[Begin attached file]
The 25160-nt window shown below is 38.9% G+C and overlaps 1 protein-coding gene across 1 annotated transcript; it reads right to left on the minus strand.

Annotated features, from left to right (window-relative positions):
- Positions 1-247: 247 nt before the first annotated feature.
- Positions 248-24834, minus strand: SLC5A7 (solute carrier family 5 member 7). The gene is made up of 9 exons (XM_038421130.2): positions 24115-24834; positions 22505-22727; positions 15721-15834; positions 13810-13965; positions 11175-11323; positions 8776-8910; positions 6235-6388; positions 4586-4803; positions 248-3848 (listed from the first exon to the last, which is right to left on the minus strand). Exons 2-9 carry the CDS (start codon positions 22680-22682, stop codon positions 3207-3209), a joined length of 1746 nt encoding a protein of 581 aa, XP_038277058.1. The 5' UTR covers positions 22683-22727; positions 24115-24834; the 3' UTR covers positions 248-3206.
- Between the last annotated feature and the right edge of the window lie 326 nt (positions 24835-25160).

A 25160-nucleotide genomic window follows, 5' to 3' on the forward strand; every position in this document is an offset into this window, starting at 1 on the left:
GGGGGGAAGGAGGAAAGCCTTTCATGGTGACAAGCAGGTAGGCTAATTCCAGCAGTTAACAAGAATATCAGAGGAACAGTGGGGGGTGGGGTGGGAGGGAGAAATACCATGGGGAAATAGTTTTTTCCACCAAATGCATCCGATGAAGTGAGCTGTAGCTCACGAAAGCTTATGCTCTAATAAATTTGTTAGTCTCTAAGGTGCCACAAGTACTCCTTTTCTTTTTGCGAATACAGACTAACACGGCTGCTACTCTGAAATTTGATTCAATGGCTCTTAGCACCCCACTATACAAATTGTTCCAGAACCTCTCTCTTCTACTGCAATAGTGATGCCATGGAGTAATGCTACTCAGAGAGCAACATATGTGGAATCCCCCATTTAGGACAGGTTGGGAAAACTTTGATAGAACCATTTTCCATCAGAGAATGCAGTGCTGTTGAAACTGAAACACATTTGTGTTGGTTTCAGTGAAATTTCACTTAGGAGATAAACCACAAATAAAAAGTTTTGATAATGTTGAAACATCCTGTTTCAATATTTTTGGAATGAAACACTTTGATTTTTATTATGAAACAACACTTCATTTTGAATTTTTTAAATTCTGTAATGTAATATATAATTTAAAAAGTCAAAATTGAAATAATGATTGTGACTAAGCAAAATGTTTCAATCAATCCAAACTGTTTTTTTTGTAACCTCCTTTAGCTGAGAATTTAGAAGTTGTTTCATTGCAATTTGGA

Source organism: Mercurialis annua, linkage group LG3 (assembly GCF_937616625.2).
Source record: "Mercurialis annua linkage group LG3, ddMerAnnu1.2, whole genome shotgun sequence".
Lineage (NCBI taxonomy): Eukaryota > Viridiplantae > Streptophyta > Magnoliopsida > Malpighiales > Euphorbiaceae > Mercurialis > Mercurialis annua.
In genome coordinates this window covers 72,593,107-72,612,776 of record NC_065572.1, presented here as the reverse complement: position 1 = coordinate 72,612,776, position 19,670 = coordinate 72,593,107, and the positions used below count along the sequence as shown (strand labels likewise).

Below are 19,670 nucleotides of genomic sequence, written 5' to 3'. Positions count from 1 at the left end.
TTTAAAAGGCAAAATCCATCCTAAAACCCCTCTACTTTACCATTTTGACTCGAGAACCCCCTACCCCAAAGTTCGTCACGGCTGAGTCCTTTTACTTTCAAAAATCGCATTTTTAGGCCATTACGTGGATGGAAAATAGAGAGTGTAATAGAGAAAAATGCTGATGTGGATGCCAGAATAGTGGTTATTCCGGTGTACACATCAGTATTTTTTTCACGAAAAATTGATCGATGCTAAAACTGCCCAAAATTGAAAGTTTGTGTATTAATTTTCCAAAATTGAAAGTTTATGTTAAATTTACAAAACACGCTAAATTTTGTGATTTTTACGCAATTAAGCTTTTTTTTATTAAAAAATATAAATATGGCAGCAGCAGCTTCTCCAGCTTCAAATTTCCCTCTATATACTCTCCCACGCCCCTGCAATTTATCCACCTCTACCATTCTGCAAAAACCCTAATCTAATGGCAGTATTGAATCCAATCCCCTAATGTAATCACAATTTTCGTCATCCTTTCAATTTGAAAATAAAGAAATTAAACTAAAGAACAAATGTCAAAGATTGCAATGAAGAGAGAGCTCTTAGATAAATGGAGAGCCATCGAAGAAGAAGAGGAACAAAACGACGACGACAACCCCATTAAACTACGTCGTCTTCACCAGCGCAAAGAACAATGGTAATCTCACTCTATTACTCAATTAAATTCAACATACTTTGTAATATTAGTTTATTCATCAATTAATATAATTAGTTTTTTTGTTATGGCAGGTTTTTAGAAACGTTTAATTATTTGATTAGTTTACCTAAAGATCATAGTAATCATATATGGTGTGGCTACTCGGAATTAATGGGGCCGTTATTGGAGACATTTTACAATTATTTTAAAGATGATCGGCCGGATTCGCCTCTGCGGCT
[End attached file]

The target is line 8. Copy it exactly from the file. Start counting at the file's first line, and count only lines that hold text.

Source organism: Mercurialis annua, linkage group LG3 (assembly GCF_937616625.2).